By: Jessica Nakamoto –
If the most frightening epidemic facing the world today isn’t a foreign enemy, but solitude itself, then music is Dallas Green’s prescription for feeling alone. And luckily for fans, a refill is just what the doctor ordered.
Making a return after four long years of intermission between his last chart-topping platinum record, the acclaimed three-time Juno-award-winning musician has once again hit the ground running with another psychological rollercoaster of emotion.
A Pill for Loneliness (out now via Still Records) has arrived, and it is even more impactful than anticipated.
Known for his keen ability to twist woeful and melancholic lyrics into bright bursts of upbeat alternative folk-rock melodies, Green’s solo, and now primary project, City and Colour, has always been a source of mellow jams and eloquent yet relatable messages.
However, living in a world which Green now views as fractured and in a constant state of argument and “pointless conversations about who’s right and who’s wrong” (Me and the Moon), there’s even more need than before to put a positive spin on what can turn out to be some dreary situations.
“I wrote a lot of dark songs and wrapped them in the most beautiful sounds we could find,” Green explained as he debriefed City and Colour’s sixth studio record. “I had to write these songs in order to get out of my own head first. If someone can listen and relate to what I’m saying, my duty as a writer is fulfilled in the best way possible.”
And while the average listener may not fully comprehend the turbulent and sometimes destructive lifestyle led by many a touring musician (a concept explored by Green in songs such as “Astronaut” and “Strangers”), it’s likely that the hauntingly graceful piano segments woven around the idea of reaching one’s emotional limit (Lay Me Down), and the instinct to question the irrational quarrelling between individuals or groups (Song of Unrest) will hit close to home no matter the person or the struggle they face.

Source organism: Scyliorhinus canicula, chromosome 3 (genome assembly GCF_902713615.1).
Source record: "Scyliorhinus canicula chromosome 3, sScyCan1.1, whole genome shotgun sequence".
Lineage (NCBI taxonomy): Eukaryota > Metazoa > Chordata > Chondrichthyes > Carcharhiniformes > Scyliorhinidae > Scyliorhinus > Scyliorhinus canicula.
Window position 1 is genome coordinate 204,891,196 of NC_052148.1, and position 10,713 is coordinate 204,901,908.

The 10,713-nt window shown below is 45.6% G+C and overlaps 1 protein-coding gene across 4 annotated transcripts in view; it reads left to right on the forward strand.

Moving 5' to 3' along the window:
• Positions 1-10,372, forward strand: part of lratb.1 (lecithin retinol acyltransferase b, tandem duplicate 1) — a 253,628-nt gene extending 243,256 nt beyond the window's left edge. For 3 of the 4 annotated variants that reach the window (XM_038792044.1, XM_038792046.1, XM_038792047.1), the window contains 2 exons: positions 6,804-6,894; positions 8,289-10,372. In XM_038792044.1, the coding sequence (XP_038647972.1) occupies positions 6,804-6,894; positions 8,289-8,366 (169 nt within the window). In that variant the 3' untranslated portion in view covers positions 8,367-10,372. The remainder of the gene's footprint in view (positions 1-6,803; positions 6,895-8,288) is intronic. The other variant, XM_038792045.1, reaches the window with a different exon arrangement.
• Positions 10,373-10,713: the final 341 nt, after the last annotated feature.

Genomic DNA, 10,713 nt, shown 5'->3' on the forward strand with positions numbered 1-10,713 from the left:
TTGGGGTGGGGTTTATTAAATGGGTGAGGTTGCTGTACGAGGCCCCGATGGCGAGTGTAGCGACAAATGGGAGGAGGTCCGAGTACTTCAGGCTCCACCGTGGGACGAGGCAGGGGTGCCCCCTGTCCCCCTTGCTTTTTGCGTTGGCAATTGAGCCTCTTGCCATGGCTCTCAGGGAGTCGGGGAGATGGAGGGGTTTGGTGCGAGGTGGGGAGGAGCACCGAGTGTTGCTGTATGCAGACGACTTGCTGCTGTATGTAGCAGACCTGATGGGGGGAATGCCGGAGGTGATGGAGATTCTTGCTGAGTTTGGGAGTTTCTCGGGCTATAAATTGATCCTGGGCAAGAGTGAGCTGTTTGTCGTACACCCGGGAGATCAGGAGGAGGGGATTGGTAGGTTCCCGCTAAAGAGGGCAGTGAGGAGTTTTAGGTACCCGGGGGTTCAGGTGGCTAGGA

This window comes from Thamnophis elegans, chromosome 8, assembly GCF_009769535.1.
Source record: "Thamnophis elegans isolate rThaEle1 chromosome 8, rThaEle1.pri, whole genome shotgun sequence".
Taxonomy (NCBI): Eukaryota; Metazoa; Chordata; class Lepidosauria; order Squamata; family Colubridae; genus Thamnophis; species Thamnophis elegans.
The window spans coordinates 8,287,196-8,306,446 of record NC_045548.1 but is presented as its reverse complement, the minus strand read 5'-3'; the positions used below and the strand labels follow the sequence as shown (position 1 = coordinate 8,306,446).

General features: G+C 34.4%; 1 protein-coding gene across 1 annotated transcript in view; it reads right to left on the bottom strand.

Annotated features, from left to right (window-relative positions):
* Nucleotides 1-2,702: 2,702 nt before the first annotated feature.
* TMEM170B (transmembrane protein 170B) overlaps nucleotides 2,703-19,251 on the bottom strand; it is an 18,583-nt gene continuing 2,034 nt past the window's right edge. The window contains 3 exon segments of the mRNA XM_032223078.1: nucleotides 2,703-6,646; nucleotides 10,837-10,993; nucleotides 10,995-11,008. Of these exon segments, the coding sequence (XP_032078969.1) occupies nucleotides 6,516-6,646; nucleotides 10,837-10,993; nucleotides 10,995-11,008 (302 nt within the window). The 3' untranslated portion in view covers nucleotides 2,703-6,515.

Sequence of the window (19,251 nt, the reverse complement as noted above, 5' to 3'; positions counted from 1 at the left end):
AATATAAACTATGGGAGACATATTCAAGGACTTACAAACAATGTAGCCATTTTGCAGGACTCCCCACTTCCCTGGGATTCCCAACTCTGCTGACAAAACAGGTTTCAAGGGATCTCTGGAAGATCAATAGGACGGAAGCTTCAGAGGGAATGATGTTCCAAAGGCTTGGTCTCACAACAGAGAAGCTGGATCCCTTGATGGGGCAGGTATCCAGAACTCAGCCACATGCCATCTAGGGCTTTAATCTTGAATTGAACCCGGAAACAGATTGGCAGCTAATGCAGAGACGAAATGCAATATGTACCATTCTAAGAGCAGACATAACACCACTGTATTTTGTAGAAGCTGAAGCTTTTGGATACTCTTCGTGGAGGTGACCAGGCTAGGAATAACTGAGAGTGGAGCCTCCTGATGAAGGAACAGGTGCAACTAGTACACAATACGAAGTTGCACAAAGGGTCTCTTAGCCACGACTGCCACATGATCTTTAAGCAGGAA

Yet, after pointing out the ease of relating to mass issues, there’s no reason for listeners to avoid turning the tables and coming together for a different reason.
For whether it be finding the strength to navigate a relational rough patch (Difficult Love), or defying the odds and “living ‘till the dancing days are gone” (Imagination), Green indicates that when it comes to facing obstacles, a unified sense of hope, a positive outlook, and good music, is not only relatable and accessible to all, but the perfect cure-all for anything the world may throw our way.
Recommended Tracks: Imagination / Difficult Love / Mountain of Madness
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